1998–99 NBA season
The 1998–99 NBA season was the 53rd season of the National Basketball Association (NBA). Due to a lockout, the season did not start until February 5, 1999, after a new six-year Collective Bargaining Agreement was reached between the NBA and the National Basketball Players Association. All 29 teams played a shortened 50-game regular season schedule and the 16 teams who qualified for the playoffs played a full post-season schedule. That season's All-Star Game, scheduled to be held in Philadelphia, was also canceled. The season ended with the San Antonio Spurs winning their first NBA championship, beating the New York Knicks 4 games to 1 in the 1999 NBA Finals. This was the 50th season since the BAA and NBL had merged into the NBA.
|1998–99 NBA season|
|League||National Basketball Association|
|Duration||February 5 – May 5, 1999 |
May 8 – June 11, 1999 (Playoffs)
June 16 – 25, 1999 (Finals)
|Number of games||50|
|Number of teams||29|
|TV partner(s)||NBC, TBS, TNT|
|Top draft pick||Michael Olowokandi|
|Picked by||Los Angeles Clippers|
|Top seed||San Antonio Spurs|
|Season MVP||Karl Malone (Utah)|
|Top scorer||Allen Iverson (Philadelphia)|
|Eastern champions||New York Knicks|
|Eastern runners-up||Indiana Pacers|
|Western champions||San Antonio Spurs|
|Western runners-up||Portland Trail Blazers|
|Champions||San Antonio Spurs|
|Runners-up||New York Knicks|
|Finals MVP||Tim Duncan (San Antonio)|
The second lockout in the history of the NBA lasted from July 1, 1998, to January 20, 1999. NBA owners were seeking changes to the league's salary cap system and a ceiling on individual player salaries. The National Basketball Players Association opposed the owners' plans and wanted raises for players who earned the league's minimum salary.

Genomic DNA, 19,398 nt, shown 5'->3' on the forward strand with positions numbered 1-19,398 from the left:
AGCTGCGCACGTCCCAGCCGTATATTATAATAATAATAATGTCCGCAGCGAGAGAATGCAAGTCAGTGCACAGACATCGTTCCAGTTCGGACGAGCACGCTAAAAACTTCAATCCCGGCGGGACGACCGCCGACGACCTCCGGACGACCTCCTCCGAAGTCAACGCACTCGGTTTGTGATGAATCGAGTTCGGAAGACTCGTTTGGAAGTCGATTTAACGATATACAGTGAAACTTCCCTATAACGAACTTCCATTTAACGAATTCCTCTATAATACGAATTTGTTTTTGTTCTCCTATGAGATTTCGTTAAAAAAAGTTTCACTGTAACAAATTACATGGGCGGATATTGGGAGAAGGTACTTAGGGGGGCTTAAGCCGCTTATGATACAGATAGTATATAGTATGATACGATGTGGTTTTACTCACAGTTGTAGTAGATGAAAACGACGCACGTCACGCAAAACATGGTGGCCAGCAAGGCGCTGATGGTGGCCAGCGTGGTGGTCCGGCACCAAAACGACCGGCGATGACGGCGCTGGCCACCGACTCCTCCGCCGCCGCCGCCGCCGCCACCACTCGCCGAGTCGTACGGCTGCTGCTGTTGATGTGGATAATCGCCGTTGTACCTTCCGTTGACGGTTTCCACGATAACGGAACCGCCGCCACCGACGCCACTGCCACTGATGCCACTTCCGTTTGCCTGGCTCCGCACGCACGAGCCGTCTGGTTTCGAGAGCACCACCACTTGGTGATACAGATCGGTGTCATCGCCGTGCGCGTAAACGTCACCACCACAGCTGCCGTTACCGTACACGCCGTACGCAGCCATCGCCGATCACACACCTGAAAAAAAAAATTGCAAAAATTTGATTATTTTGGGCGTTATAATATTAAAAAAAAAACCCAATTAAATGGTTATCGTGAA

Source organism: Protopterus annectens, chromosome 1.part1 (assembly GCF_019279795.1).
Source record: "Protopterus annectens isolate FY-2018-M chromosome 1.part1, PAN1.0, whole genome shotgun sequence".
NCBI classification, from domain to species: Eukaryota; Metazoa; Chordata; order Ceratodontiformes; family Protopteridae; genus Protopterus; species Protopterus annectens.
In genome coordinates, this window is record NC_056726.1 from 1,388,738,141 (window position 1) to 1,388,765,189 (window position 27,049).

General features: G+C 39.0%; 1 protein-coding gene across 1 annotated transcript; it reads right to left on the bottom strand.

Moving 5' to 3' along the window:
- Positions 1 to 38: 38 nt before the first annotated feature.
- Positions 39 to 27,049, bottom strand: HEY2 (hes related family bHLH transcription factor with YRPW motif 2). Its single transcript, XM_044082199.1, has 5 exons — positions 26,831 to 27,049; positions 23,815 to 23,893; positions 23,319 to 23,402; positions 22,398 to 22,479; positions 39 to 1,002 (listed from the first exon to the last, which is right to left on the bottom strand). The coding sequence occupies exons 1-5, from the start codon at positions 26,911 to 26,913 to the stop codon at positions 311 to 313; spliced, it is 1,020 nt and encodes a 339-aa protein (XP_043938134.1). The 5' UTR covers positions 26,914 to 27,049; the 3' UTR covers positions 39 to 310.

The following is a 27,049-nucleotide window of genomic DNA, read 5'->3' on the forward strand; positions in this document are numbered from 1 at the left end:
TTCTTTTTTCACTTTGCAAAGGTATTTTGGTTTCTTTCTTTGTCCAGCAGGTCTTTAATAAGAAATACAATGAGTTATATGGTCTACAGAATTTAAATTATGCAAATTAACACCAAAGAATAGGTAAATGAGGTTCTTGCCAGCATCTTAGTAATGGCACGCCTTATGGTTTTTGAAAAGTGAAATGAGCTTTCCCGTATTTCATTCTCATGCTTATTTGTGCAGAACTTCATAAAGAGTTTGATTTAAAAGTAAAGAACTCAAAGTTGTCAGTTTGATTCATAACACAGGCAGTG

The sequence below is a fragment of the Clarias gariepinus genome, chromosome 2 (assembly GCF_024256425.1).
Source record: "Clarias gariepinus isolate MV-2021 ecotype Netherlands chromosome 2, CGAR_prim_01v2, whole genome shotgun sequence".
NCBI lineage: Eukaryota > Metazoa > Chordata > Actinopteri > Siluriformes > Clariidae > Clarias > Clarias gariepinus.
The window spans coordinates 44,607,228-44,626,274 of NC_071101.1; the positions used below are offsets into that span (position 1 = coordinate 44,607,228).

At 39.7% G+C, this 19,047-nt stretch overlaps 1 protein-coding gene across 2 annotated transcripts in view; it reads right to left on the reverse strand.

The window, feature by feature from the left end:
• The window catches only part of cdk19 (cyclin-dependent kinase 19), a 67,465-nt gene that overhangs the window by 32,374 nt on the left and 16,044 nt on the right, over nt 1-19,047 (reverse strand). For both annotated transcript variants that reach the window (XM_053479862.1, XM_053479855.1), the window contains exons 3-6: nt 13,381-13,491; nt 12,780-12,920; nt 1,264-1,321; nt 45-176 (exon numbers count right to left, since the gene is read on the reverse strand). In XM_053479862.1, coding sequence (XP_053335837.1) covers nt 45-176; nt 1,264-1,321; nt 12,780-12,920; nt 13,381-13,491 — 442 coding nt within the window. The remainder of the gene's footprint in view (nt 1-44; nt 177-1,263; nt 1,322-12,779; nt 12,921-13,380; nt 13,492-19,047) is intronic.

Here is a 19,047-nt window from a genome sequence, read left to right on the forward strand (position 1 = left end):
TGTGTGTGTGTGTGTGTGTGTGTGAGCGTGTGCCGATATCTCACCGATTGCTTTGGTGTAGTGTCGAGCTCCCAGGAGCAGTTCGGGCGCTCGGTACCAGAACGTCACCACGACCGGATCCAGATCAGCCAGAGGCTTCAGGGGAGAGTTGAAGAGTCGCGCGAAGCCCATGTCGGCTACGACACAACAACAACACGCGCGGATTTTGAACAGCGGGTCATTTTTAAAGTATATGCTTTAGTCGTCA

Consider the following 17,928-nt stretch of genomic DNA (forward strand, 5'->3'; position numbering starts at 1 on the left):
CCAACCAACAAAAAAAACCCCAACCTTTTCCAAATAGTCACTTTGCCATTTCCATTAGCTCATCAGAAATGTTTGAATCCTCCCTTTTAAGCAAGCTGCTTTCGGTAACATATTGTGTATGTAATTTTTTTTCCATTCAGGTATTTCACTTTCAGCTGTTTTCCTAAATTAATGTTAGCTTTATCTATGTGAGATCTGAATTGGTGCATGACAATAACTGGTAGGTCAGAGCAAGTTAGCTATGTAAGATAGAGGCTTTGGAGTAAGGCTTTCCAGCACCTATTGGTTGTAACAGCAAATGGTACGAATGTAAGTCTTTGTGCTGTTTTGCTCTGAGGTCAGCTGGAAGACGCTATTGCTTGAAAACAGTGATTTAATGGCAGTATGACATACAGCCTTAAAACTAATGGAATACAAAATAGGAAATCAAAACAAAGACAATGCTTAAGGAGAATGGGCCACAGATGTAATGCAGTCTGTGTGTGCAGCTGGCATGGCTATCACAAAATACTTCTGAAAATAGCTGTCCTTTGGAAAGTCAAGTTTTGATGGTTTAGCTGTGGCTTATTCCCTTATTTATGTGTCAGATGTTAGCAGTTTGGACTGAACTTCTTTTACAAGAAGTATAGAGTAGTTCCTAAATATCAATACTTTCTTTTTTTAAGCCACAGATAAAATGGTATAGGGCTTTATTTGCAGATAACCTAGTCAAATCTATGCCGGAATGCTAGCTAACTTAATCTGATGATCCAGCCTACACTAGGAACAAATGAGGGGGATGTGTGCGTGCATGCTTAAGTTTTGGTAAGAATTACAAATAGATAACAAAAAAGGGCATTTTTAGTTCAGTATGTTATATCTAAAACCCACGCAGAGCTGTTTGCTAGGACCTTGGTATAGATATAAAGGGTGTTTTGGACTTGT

As the labor dispute continued into September, the preseason was shortened to just two games instead of the normal eight, and training camps were postponed indefinitely. By October, it became the first time in NBA history that games were canceled due to a labor dispute. Further games were canceled by November and December, including the league's Christmas Day games and the All-Star Game (which had been scheduled to be played on February 1, 1999). Two exhibition games were played.
An agreement between the owners and players was eventually reached on January 18, 1999. When play resumed, the regular season was shortened to 50 games per team, as opposed to the normal 82. To preserve games between teams in the same conference, much of the time missed was made up for by skipping well over half of the games played between teams in the opposite conference. As a result, some teams did not meet each other at all during the course of the shortened season.
|Team||1997–98 coach||1998–99 coach|
|Chicago Bulls||Phil Jackson||Tim Floyd|
|Denver Nuggets||Bill Hanzlik||Mike D'Antoni|
|Los Angeles Clippers||Bill Fitch||Chris Ford|
|Milwaukee Bucks||Chris Ford||George Karl|
|Sacramento Kings||Eddie Jordan||Rick Adelman|
|Seattle SuperSonics||George Karl||Paul Westphal|
|Team||Outgoing coach||Incoming coach|
|Charlotte Hornets||Dave Cowens||Paul Silas|
|Los Angeles Lakers||Del Harris||Bill Bertka|
|Bill Bertka||Kurt Rambis|
|New Jersey Nets||John Calipari||Don Casey|
|Washington Wizards||Bernie Bickerstaff||Jim Brovelli|
- Michael Jordan announced his retirement for the second time on January 13, 1999, while the lockout was still ongoing. He would later return to play two more seasons for the Washington Wizards from 2001–2003.
- The New York Knicks became only the second #8 seed to advance in the playoffs by defeating a #1 seed. As of 2018, they remain the only #8 seed to have advanced to the NBA Finals.
- The Los Angeles Lakers played their final season at the Great Western Forum. Because the Great Western Bank ceased to exist two seasons prior, the arena name was replaced by the team name on center court, in anticipation of the move to the Staples Center.
- The Los Angeles Clippers played their final season at the Los Angeles Sports Arena.
- The Indiana Pacers played their final season at the Market Square Arena.
- The Denver Nuggets played their final season at the McNichols Sports Arena.
- The Miami Heat played their final full season at the Miami Arena, although they still played the first two months of the following season at this arena before moving to the American Airlines Arena in January 2000.
- The Toronto Raptors played their first game in Air Canada Centre on February 21.
- The San Antonio Spurs became the first former ABA team to win a championship. (As of October 2018, they are still the only ABA franchise with a title; the Nets and Pacers have not won a title, and the Nuggets have never played an NBA Finals game.)